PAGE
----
“We’re Going Straight To The Wild Wild West”

Wild is the apt word for our journey across Arizona. Most of the old road thus far through our penultimate 66 state has been buried by the interstate and so we’ve spent large part of the drive on faster roads through flat desert landscape. Away from Route 66, Arizona is also home to some particularly amazing landscapes. Just when you think it can’t get any more awe inspiring it does!

A desert road down into Monument Valley in Arizona

For the first time in 10 days we left our EZ66 guidebook in the glove compartment and headed off “America’s Main Street” in search of a Wild West icon, Monument Valley. A 3 hour drive north of Chambers took us to the Utah/Arizona boarder and the most incredible landscape I’ve ever seen. Hot red desert soil punctuated by giant, towering rock formations that I was struggling to work out if they had been pushed up from the ground of the ground had been eroaded down around them! Pleasingly, the whole area remains relatively untouched so there are very view (if any lodgings). As we wanted to stay and take in the view for a bit longer than just an hour we booked into a camp site opposite the boarder of what is Monument Valley National Park. We were greeted with an already put up tent and a proper bed. Perfect. To make it even better we were afforded unbroken views of the rock formations from the entrance of our tent and the benches surrounding our fire pit! The campsite was a fantastic mix of modern and basic. No running water or mains electricity but the owners, using a combination of solar and wind power, had a warm shower and wifi installed and we were given a lantern that had a USB charging point.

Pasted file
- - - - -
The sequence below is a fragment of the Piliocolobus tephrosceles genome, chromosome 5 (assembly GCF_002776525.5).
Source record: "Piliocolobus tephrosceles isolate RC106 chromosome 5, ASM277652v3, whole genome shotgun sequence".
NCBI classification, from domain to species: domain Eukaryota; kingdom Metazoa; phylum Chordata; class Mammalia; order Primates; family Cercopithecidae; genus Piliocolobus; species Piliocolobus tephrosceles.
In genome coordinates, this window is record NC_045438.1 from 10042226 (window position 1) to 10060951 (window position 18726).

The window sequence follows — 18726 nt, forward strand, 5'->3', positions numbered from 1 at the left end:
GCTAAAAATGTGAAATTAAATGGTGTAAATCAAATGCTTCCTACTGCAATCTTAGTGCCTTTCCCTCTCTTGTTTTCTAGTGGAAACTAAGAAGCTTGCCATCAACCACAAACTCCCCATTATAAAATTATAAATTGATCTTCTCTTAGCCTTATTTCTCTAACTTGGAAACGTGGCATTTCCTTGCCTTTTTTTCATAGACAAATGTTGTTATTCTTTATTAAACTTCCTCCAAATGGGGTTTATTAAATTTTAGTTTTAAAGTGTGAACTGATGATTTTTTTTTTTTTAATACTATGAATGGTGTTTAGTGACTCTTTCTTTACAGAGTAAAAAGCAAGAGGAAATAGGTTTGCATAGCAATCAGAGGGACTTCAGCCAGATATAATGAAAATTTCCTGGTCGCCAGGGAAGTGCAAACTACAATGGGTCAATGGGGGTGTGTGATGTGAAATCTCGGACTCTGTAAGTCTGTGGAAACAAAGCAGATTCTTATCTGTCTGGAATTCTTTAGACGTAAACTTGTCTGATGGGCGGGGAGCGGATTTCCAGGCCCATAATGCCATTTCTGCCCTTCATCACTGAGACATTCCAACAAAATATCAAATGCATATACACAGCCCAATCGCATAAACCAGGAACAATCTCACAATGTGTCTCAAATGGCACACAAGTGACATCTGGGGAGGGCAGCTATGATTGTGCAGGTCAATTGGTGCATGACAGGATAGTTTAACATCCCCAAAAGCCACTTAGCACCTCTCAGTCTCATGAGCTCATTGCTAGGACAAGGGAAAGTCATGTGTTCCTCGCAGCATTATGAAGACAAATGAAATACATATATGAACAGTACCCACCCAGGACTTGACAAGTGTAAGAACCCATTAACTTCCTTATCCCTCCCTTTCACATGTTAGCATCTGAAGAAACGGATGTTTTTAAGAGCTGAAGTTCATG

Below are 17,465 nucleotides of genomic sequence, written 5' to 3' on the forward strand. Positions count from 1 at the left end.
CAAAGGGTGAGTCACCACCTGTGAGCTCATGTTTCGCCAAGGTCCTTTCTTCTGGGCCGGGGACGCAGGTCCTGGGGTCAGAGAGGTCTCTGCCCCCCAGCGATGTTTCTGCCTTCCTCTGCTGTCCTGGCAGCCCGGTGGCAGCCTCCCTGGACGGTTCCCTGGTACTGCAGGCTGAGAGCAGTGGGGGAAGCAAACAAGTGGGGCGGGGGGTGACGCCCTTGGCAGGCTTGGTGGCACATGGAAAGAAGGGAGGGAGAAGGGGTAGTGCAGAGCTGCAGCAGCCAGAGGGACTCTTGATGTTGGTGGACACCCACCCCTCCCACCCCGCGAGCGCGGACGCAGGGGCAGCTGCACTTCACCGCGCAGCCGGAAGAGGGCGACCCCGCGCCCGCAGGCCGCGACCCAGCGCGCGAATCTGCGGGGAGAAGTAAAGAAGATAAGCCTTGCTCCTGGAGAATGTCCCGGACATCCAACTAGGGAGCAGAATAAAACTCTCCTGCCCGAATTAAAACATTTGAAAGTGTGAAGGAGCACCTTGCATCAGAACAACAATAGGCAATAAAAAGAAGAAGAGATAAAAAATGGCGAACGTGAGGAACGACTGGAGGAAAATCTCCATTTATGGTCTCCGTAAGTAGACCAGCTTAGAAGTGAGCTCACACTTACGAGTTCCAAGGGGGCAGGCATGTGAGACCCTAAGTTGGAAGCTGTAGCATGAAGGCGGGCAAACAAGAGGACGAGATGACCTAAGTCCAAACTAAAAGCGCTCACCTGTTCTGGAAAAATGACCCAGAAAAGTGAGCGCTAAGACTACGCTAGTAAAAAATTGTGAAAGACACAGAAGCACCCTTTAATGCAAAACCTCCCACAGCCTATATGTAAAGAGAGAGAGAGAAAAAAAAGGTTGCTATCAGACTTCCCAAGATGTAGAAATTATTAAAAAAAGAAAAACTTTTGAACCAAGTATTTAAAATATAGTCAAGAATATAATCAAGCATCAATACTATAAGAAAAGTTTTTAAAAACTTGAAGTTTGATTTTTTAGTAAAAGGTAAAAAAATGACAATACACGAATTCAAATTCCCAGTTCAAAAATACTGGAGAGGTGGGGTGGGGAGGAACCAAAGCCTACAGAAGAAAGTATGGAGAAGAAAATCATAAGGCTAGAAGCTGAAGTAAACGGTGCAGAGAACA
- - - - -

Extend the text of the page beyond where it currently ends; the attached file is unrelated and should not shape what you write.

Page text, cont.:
Our campground in Monument Valley
After a very fun night playing with and cooking on an open fire and “glamping” it up in our real bed within the tent (well I had fun, Suzanne wasn’t so thrilled with the 20 plus degree drop in temperature and had to sleep in thermals and a woolly hat, she’s supposed to be the country bumpkin used to the outdoors, not me!) We took our loyal Hyundai hatchback for a ride around the dirt roads of Monument Valley. Not checking whether our rental agreement said anything about off road driving we were told by park staff that the road would be ok for our vehicle and so we went slow over the rocks and potholes on a 17 mile loop around the valley floor. The views were even more spectacular from down there than they were from our tent or the parks view points. The rocks towered over us as we weaved between cacti and tumble weed trying to soak in as much of the surreal views as possible. After about two hours the car dragged itself up the couple of switch backs, with only a few wheel spins, back to the park entrance and the paved road covered in orange sand but I’d imagine quite pleased with its self. Who needs a four wheel drive!